Many low-temperature cooling processes below 32°F (0°C) traditionally have used ethylene glycol-based water mixtures. These heat transfer fluids have been around for more than four decades, and their performance is understood. However, ethylene glycol is highly toxic if ingested and therefore cannot be used in food processing systems. Because of its toxicity, there has been a general shift away from ethylene glycol and toward less harmful materials.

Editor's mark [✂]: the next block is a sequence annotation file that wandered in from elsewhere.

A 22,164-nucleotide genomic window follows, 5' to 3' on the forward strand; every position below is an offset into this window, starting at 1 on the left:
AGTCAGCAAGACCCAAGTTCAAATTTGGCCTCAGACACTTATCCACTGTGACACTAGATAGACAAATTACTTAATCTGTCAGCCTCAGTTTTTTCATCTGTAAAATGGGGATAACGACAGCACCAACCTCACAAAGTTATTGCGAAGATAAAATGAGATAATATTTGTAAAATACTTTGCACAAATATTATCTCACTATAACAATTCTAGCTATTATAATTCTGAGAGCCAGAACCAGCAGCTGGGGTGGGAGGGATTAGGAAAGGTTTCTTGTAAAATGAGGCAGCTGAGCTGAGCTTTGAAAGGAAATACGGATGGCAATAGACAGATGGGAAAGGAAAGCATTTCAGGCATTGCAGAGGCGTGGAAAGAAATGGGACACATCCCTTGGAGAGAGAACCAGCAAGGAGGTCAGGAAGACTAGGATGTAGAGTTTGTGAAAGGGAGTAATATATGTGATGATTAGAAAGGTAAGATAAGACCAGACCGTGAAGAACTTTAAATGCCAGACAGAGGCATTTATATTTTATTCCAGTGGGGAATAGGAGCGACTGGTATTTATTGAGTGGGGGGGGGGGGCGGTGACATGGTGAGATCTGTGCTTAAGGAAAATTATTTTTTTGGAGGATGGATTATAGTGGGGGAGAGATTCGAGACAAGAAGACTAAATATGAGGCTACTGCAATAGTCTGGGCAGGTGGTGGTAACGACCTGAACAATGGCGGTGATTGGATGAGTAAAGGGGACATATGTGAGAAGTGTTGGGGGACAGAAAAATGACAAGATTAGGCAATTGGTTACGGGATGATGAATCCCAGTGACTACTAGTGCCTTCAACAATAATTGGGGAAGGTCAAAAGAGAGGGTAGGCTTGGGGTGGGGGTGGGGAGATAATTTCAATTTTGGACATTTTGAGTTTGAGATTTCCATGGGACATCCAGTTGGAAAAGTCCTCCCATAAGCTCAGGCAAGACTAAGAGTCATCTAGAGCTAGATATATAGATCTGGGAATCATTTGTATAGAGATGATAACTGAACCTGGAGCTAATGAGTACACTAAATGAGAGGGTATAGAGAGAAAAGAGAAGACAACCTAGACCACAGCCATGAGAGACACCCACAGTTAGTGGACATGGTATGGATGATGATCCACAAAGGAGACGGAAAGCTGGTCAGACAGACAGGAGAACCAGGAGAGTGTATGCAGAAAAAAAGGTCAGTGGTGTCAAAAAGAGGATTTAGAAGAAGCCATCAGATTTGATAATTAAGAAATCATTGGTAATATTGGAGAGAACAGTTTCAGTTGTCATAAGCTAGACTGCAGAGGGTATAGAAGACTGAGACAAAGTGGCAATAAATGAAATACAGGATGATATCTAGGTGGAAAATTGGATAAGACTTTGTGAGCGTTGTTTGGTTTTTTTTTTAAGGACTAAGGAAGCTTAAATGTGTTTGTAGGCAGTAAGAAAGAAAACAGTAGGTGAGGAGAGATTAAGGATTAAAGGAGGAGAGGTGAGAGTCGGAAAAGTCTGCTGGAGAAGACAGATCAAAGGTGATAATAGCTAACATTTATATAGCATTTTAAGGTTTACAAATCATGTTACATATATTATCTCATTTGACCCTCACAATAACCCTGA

The most common replacement is propylene glycol, which is nontoxic and is “generally recognized as safe” by the U.S. Food and Drug Administration (FDA) for use in food, cosmetics and medicine. Other heat transfer fluids include hydrocarbon blends, silicone fluids, calcium chloride and other brine solutions.